Working at micro to impact the macro level

As teachers our focus is usually on the micro level, the immediate needs of our students and the learning they need to acquire to move to the next level – which may be just the next grade or more crucially the board exams. We may pay attention to individual challenges and trying to see what kind of support certain students need as they prepare for this. When you gather as a team across the school, the focus widens a bit to understand broader trends; which classes seem to be struggling with certain subjects more than others? What seems to be working (or not) for some groups? Are there any categories of students that need attention?

And then as we pull back further to look at state-wide or nation-wide data, even broader patterns become visible, particularly those that relate to gender, caste, and other socio-cultural and economic categories. The most recent Annual State of Education Report (ASER) 2023, released earlier this year, gives us a sense of how much learning is taking place among children in rural India. In this round of the survey, the group honed in on an older age group to measure learning outcomes – teenagers in the age group of 14 to 16, rather than on primary school children as in earlier surveys. This is significant because these are the children who will now move on to enter vocational and higher education and soon enter the work force. The report shows that while enrollment rates remain high among this age group in rural schools, the learning levels leave much to be desired. The learning gaps in math and language ability that had been identified in earlier iterations of ASER clearly come to roost in higher classes, with close to a quarter of the children still unable to fluently read a standard II text in their regional language, and more than half struggling with division problems (a standard III skill).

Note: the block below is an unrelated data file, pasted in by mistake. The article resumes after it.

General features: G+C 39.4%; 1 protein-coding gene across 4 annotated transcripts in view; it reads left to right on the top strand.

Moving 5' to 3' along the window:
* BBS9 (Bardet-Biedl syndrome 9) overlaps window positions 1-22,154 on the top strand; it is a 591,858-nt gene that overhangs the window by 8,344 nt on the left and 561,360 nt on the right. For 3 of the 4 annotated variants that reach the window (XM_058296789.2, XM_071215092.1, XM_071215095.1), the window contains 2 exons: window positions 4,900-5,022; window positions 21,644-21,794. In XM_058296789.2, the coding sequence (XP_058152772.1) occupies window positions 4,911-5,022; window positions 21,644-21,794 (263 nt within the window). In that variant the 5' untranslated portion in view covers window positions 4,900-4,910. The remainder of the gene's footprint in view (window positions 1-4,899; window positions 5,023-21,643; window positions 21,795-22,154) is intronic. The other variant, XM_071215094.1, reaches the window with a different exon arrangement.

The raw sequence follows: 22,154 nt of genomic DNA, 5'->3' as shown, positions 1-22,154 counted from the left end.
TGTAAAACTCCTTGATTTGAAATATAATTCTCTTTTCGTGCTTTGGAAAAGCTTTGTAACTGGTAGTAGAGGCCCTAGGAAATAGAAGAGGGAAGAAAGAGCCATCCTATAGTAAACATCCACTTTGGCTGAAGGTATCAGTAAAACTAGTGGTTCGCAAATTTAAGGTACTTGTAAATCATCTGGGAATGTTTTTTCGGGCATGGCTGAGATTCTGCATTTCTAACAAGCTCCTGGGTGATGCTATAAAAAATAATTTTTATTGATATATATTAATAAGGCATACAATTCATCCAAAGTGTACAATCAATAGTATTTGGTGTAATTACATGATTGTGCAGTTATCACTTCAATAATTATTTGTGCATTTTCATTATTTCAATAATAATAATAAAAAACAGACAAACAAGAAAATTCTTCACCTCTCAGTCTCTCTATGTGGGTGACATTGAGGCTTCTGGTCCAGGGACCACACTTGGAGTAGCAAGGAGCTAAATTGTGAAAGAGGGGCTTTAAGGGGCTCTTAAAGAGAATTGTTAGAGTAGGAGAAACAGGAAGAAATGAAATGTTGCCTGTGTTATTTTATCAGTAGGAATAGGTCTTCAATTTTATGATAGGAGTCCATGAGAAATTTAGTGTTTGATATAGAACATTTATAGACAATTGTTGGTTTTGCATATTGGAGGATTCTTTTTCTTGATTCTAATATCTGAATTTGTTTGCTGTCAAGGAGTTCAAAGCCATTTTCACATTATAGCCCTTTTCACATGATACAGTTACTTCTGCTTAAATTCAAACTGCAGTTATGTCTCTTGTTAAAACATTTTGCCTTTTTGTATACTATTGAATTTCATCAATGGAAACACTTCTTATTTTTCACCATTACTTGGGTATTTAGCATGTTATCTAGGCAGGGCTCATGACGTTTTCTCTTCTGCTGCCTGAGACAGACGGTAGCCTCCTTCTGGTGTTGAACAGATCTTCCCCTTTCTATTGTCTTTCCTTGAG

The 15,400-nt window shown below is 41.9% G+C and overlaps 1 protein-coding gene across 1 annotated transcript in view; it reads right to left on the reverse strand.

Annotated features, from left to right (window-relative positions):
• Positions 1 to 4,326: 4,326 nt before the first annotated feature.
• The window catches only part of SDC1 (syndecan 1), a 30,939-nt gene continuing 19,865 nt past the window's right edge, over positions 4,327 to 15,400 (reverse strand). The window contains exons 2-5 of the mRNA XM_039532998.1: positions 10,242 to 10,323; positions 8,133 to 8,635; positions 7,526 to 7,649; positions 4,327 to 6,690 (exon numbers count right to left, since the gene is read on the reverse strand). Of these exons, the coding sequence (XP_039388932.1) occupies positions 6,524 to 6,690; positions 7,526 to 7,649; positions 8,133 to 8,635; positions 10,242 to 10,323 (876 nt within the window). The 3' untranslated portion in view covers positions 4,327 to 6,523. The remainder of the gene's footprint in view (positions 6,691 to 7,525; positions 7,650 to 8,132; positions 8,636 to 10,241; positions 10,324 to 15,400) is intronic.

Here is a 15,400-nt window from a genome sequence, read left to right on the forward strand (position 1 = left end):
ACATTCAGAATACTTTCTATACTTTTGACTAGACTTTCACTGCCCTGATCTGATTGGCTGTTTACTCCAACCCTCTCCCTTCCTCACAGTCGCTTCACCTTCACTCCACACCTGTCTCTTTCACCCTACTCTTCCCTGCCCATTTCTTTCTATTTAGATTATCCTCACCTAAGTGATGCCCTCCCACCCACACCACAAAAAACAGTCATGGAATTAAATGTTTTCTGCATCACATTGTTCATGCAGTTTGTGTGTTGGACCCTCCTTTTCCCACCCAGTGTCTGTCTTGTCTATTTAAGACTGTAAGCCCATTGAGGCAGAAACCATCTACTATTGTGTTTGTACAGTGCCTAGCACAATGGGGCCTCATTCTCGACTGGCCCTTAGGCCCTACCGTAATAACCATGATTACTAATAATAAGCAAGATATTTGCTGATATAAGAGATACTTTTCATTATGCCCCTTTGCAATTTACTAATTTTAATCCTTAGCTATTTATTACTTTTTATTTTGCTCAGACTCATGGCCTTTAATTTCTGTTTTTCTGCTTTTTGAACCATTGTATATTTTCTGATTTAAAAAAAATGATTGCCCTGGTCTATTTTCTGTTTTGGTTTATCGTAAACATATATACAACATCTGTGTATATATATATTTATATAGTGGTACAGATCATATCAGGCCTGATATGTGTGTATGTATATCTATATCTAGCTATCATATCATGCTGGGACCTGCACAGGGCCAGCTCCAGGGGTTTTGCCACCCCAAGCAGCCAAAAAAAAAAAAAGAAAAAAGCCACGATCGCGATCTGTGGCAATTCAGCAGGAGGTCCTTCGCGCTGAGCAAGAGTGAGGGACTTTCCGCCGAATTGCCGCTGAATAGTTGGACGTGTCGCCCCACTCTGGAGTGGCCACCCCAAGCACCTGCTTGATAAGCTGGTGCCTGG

The 2023 report raises many other concerns for educators, including, significantly, the development of digital literacies, which is now not only a vocational skill but also a life skill. The survey showed that even as a majority of children had some form of access to a smartphone, boys were much more likely than girls in this age group to be comfortable using it for a variety of purposes – including sending email, searching for information, or guarding their privacy online.

So, what do we take back from such surveys as we pull back into our own contexts? What meaning even does it have for teachers at different levels, let alone in non-rural contexts? One way to read between the lines of ASER is to think about how these variations, or gaps, in learning might relate to our own classrooms, particularly in relation to gender, digital access or other variables? What are the contextual factors that affect student learning, and how might we address them? It is after all the changes that happen among small groups of students that feed into larger changes.

Leave a Reply